This is a full-circle Logie Timber story, perhaps a slightly strange one, but it’s pretty special.
Alec’s grandma, Graeme Laing, sadly died at the age of 91 in 2018. She had been a part of local life here since she married Sandy Laing in 1947. Great-grandma was prepared for her inevitable end and had asked Alec well in advance if he would make her coffin. Having – unsurprisingly – never made a coffin before, he was a little nervous at the request but you can’t say no to your 90 year old grandmother and really he was honoured.
In 2016 a huge Elm needed to be felled outside Alec’s house. The whole family stood by as Mark brought the mighty tree to the ground. This was the house where Great-grandma had lived for many years.
This beautiful (and sadly increasingly rare) tree, was destined for a new life in multiple places. Two of these projects are particularly close to our hearts. One was the dining table, now inside this house, and the other was of course the coffin.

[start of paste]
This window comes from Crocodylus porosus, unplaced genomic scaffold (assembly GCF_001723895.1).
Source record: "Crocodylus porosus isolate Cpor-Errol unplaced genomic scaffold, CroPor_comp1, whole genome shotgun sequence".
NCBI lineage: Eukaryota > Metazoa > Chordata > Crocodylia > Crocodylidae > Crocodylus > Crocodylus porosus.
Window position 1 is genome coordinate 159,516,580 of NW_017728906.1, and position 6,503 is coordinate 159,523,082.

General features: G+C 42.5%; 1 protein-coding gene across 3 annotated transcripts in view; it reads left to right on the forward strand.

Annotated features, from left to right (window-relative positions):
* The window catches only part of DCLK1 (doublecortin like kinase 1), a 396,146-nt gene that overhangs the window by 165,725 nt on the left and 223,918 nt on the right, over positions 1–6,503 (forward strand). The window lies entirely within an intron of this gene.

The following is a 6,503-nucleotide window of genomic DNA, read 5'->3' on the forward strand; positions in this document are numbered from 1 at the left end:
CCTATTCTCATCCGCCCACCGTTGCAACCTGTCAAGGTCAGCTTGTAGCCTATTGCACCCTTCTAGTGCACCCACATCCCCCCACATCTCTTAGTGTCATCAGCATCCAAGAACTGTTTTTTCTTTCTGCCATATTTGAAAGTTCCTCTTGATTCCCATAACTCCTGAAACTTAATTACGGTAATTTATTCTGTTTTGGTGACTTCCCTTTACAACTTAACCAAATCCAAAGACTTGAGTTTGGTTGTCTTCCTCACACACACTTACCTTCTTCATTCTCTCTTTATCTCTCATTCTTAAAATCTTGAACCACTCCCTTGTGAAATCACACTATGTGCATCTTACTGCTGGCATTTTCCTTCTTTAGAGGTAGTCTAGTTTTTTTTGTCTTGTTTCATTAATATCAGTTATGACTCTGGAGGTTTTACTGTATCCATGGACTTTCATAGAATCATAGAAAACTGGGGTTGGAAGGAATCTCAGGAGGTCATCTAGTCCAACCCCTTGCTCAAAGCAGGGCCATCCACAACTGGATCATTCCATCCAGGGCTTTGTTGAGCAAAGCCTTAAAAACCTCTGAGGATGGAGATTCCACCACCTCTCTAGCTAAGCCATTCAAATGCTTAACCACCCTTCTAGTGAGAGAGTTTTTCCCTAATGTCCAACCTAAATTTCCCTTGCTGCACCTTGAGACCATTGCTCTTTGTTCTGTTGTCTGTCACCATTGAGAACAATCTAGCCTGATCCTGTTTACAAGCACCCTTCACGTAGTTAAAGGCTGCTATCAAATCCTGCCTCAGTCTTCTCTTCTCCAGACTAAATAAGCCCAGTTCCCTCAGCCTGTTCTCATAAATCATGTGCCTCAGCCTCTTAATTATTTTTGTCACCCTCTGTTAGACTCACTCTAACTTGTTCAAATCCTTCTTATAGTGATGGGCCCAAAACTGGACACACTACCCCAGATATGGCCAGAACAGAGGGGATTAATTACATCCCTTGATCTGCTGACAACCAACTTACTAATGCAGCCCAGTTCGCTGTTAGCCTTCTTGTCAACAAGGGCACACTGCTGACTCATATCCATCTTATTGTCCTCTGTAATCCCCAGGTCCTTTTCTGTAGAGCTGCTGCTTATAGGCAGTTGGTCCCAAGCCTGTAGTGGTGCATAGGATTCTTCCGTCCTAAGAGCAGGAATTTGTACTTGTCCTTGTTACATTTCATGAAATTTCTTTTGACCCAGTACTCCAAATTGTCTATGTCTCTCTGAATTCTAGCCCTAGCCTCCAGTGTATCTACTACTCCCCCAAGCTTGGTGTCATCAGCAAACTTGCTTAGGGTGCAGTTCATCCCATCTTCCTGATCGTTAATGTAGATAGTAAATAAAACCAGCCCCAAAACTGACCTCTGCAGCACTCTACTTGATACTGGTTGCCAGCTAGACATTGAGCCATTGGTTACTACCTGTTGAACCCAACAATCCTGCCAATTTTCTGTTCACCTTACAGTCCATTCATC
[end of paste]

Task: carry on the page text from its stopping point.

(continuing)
After spending a year as huge logs drying in the sawmill yard, and then another year drying after being slabbed the timber was ready to use with serendipitous timing when it came to make the coffin. Great-grandma would certainly have approved.
After cutting the boards on the mill and sanding them by hand (the days before we had our wide belt sander!), Alec spent what seemed like several weeks in the garage creating the design he had drawn in pencil on a flimsy piece of paper. We also had Henry Fosbrooke staying with us at the time who was building the sawmill shed, he was a welcome extra pair of skilled hands.
Once the coffin was built and finished to size, the head piece of the coffin was laser-engraved with Great-grandma’s initials: G E L
Hopefully, GEL would have been very proud of her final resting place, carried by her family and built by her grandson.